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"Governor Kotek's budget plan is a step in the right direction and begins to address the significant staffing shortages in the State.

Oregon AFSCME Local 328 Settles Historic Contract With OHSU

Contract Includes Massive Investments in Workers

Oregon AFSCME Local

After over 25 months of bargaining, the members of the six unions that make up the District Council of Trade Unions (DCTU) have voted in favor of accepting city management most recent proposal, which calls off a declared strike with just over 24 hours to go.

The agreement includes:

  • A 2% across the board raise on top of COLA in the fourth year of the contract

  • Preservation of essential worker language

State lawmakers must prioritize Oregon’s working families and those left behind during the pandemic. While corporate profits skyrocket, our state has serious issues affecting everyday Oregonians that must be addressed. Every county in the state is a child care desert due to a lack of support for parents and child care providers, especially parents and providers of color. Oregon has the highest rate of addiction in the country because of historic underinvestment in treatment service staffing that has only gotten worse since the pandemic.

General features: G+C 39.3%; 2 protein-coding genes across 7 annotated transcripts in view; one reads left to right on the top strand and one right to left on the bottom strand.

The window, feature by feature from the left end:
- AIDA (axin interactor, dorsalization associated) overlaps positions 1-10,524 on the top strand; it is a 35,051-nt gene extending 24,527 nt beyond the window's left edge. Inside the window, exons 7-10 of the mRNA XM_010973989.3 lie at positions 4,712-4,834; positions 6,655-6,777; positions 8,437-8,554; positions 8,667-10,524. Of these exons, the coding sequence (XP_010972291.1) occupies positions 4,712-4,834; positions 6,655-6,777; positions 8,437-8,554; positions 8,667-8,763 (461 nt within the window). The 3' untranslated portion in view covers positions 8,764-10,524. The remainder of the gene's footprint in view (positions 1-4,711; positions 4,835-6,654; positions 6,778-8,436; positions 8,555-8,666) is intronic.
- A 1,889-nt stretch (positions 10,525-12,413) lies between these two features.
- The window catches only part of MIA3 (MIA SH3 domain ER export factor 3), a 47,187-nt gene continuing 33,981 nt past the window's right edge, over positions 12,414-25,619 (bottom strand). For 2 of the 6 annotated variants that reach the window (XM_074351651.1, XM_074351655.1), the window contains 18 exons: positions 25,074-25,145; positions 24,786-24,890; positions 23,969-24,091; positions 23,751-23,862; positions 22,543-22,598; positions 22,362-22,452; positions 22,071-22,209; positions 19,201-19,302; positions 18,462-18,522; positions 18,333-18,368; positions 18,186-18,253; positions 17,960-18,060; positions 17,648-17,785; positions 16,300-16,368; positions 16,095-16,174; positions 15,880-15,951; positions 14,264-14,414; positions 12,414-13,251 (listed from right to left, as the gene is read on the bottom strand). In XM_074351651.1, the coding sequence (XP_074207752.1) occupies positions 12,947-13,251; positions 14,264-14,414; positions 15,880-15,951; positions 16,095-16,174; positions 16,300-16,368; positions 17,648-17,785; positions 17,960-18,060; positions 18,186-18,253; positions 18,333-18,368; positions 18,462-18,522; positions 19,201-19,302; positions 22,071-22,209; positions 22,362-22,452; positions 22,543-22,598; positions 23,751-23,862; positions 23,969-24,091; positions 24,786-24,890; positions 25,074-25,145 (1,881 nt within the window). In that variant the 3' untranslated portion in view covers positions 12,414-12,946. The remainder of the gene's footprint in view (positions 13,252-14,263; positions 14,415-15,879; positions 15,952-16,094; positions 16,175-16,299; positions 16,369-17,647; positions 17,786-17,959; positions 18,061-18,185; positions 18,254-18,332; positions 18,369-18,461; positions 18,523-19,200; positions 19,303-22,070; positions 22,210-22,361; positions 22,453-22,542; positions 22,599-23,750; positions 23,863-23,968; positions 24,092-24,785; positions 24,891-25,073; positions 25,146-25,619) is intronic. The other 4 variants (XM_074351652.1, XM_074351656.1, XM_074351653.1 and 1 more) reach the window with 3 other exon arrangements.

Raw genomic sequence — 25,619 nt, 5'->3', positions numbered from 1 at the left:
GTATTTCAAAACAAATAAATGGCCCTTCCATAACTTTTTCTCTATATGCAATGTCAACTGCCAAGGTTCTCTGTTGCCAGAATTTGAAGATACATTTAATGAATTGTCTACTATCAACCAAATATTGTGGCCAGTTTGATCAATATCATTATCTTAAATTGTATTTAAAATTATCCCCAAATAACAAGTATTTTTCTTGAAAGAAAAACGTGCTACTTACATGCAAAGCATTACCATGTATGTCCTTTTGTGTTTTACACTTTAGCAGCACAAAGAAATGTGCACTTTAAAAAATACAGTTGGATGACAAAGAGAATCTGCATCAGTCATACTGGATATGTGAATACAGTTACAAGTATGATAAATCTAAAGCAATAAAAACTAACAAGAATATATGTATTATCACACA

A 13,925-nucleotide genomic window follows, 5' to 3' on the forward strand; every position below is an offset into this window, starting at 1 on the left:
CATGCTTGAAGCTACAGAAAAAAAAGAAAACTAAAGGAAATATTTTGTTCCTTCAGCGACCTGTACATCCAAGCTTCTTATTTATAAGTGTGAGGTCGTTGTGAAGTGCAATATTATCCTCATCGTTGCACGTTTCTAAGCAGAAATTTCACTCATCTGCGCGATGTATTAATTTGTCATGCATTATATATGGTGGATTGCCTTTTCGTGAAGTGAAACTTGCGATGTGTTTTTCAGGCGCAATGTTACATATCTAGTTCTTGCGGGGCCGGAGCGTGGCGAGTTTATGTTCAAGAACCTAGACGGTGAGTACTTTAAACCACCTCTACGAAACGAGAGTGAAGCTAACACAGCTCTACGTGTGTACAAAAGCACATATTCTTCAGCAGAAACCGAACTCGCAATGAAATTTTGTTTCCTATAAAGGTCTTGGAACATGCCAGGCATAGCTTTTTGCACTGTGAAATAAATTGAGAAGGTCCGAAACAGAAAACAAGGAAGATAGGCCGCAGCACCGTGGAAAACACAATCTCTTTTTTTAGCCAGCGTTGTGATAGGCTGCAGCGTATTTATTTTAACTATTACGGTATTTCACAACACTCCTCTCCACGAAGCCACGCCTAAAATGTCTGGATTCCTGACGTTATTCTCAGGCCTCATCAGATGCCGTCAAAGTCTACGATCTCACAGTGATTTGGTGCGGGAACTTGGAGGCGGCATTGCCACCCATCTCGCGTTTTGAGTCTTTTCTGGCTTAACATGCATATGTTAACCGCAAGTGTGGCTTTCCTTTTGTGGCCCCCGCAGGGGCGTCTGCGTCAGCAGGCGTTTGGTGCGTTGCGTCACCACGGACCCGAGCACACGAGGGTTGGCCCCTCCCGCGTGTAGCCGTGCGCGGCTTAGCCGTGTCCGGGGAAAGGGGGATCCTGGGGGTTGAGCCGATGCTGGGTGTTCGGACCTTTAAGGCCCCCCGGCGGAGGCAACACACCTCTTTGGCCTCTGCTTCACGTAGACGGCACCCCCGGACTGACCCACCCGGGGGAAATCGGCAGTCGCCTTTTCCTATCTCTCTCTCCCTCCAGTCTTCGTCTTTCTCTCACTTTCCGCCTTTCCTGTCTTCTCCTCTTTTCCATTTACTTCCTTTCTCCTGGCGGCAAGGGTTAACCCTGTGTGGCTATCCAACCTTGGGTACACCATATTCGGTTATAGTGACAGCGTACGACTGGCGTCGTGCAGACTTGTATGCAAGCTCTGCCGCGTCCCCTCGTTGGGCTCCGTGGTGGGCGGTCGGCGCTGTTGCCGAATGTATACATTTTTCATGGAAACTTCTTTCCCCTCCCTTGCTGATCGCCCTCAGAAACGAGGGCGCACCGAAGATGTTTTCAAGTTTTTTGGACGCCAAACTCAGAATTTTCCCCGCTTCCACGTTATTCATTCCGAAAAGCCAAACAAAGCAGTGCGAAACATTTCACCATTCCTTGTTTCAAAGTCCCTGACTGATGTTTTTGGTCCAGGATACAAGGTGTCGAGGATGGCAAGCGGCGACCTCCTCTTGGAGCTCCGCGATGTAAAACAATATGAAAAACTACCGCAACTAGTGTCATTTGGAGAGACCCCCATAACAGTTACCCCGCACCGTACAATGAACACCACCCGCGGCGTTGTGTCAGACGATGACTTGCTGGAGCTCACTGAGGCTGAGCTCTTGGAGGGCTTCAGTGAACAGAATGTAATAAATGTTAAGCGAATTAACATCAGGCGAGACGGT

Bargaining is around the corner! This is a historic opportunity for us, health care interpreters, to negotiate for fair working conditions with the State of Oregon. Our work has gone unrecognized for far too long, this pandemic has brought even more challenges to our work and while many have left the industry, we also know that Covid-19 has disproportionately impacted the communities we serve. Many of us continue to do this work because we know how critical it is for the thousands of immigrants, refugees and hard-of-hearing patients.

Our nation’s behavioral and mental health workers have helped families and communities deal with every imaginable crisis, including the opioid crisis, gun violence, homelessness and the coronavirus pandemic. But for far too long, their work has not been fully appreciated.

The State of Oregon on April 23 recognized a union for as many as 500 medical interpreters who translate for Medicaid patients who don’t speak English.

Because the interpreters are independent contractors, they wouldn’t normally have a legal process to unionize, except that Oregon AFSCME helped pass a bill in 2019, HB 2231, that made unionization possible. Under the law, interpreters who are hired through a registry maintained by the Oregon Health Authority can unionize.